A description of the system was previously published in this journal (5). Briefly, standard deviation (SD) scores and percentile values can be calculated for weight, height, body mass index (BMI), and head circumference, using reference data from the Centers for Disease Control (CDC), Neyzi et al., and the WHO, as well as upper/lower segment ratio, waist circumference, sitting height/height ratio, IGF1 and IGFBP3 concentrations, growth velocity, bone mineral density, and thyroid and ovarian volumes. SD scores for a given measurement (x) are mainly calculated using LMS data with the following formulae: L≠0, SD score =[(x/M)**L–1]/LS or L=0, SD score=ln(x/M)/S (6). Interpolation by weighted mean is used to obtain L, M, and S values at finer intervals and that are not provided in the relevant references (7). When no LMS data are present for a variable, SD scores for a given measurement (x) are obtained by the following formula: SD score=(x–mean)/SD. Percentile values corresponding to calculated SD scores are obtained from a standard normal distribution table. In addition, various types of calculations for body surface area, target height, predicted adult height, growth hormone dose, tubular function tests, insulin resistance indexes, human chorionic gonadotropin test, and converting units of measurements are available (5).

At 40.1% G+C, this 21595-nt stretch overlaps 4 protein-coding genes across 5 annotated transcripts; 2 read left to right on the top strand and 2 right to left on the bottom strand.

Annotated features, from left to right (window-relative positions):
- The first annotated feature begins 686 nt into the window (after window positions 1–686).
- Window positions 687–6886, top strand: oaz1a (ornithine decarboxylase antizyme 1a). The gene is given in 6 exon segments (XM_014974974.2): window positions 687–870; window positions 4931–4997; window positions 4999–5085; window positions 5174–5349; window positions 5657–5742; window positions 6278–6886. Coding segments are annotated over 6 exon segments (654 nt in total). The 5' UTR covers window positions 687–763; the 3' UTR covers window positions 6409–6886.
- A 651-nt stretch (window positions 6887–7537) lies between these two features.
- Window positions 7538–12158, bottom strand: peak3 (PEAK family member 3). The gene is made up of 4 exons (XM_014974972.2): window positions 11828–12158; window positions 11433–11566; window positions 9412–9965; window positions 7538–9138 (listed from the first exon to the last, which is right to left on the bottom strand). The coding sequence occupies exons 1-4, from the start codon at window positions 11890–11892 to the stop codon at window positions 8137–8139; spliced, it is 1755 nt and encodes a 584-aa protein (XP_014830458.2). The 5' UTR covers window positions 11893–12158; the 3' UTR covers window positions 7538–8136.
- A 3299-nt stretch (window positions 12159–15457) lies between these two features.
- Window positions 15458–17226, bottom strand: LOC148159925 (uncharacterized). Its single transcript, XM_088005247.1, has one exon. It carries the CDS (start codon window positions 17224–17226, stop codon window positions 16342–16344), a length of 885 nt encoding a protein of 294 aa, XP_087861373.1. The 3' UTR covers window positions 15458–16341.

With this review, we intended to present the newly added features and overview their scientific basis.


Growth


1. Genetic Diseases/Syndromes

There are numerous benefits of specific growth charts for children with genetic diseases. Most importantly it is possible to assess the natural growth process for any genetic condition included. In addition, assessment and monitoring growth of affected children compared to peers with the same condition can be done. Inadequate growth according to syndrome specific curves would necessitate assessment for an associated comorbidity. On the other hand, some reference data might be biased, possibly due to relatively low numbers of cases included and variation in disease severity (8).